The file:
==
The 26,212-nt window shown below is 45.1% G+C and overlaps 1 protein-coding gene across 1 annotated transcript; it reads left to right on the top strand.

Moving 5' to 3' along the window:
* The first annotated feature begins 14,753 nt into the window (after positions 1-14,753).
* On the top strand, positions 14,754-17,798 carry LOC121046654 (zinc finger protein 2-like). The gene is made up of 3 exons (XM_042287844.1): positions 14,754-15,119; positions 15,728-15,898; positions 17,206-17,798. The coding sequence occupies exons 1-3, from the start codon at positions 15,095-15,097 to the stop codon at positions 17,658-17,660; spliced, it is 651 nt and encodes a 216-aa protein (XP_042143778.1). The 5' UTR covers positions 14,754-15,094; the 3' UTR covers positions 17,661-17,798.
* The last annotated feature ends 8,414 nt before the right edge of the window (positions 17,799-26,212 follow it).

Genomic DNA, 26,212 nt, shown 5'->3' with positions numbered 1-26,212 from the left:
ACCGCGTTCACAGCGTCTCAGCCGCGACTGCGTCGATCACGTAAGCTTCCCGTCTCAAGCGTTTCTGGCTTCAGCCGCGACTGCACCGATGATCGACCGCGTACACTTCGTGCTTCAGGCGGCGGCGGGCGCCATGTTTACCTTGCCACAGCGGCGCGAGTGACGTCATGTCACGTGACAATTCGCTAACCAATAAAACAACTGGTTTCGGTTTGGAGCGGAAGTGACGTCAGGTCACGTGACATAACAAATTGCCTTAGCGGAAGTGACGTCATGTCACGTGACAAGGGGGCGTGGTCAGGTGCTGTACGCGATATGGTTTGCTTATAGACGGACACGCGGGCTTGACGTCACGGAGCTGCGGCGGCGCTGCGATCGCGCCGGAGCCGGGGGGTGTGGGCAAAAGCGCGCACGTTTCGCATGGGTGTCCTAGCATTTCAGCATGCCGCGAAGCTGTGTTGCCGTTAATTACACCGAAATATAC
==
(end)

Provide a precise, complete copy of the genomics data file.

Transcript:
The 26,212-nt window shown below is 45.1% G+C and overlaps 1 protein-coding gene across 1 annotated transcript; it reads left to right on the top strand.

Moving 5' to 3' along the window:
* The first annotated feature begins 14,753 nt into the window (after positions 1-14,753).
* On the top strand, positions 14,754-17,798 carry LOC121046654 (zinc finger protein 2-like). The gene is made up of 3 exons (XM_042287844.1): positions 14,754-15,119; positions 15,728-15,898; positions 17,206-17,798. The coding sequence occupies exons 1-3, from the start codon at positions 15,095-15,097 to the stop codon at positions 17,658-17,660; spliced, it is 651 nt and encodes a 216-aa protein (XP_042143778.1). The 5' UTR covers positions 14,754-15,094; the 3' UTR covers positions 17,661-17,798.
* The last annotated feature ends 8,414 nt before the right edge of the window (positions 17,799-26,212 follow it).

Genomic DNA, 26,212 nt, shown 5'->3' with positions numbered 1-26,212 from the left:
ACCGCGTTCACAGCGTCTCAGCCGCGACTGCGTCGATCACGTAAGCTTCCCGTCTCAAGCGTTTCTGGCTTCAGCCGCGACTGCACCGATGATCGACCGCGTACACTTCGTGCTTCAGGCGGCGGCGGGCGCCATGTTTACCTTGCCACAGCGGCGCGAGTGACGTCATGTCACGTGACAATTCGCTAACCAATAAAACAACTGGTTTCGGTTTGGAGCGGAAGTGACGTCAGGTCACGTGACATAACAAATTGCCTTAGCGGAAGTGACGTCATGTCACGTGACAAGGGGGCGTGGTCAGGTGCTGTACGCGATATGGTTTGCTTATAGACGGACACGCGGGCTTGACGTCACGGAGCTGCGGCGGCGCTGCGATCGCGCCGGAGCCGGGGGGTGTGGGCAAAAGCGCGCACGTTTCGCATGGGTGTCCTAGCATTTCAGCATGCCGCGAAGCTGTGTTGCCGTTAATTACACCGAAATATAC